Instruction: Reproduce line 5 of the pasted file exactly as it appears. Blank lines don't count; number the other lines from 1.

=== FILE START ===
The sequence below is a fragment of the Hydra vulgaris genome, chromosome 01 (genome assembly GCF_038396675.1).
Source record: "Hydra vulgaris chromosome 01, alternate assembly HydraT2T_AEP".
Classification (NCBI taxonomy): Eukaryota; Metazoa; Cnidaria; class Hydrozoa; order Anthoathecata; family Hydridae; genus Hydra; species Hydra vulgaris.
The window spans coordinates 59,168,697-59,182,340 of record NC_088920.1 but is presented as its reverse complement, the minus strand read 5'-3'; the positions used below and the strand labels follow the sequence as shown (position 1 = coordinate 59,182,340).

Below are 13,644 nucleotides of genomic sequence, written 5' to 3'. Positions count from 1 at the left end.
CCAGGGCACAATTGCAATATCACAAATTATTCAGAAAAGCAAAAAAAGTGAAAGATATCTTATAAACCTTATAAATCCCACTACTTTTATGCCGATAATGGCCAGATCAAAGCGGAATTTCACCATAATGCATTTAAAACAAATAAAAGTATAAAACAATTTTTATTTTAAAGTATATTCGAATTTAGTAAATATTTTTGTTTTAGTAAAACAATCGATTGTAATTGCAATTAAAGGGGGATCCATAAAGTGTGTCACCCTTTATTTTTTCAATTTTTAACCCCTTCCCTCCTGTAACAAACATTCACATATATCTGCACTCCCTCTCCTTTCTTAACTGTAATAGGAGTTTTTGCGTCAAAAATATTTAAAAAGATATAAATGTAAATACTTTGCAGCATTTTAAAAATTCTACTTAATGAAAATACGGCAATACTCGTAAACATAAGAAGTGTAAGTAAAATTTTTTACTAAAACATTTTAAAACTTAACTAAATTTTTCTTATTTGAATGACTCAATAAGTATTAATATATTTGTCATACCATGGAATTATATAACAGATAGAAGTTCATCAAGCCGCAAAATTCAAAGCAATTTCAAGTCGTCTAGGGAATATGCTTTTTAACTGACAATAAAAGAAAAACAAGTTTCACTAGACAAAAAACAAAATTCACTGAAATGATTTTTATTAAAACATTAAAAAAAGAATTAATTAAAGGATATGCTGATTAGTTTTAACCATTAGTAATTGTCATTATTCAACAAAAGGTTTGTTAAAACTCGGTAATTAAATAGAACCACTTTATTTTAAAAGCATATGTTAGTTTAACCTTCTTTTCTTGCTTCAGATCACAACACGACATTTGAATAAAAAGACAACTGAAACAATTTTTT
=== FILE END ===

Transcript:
Below are 13,644 nucleotides of genomic sequence, written 5' to 3'. Positions count from 1 at the left end.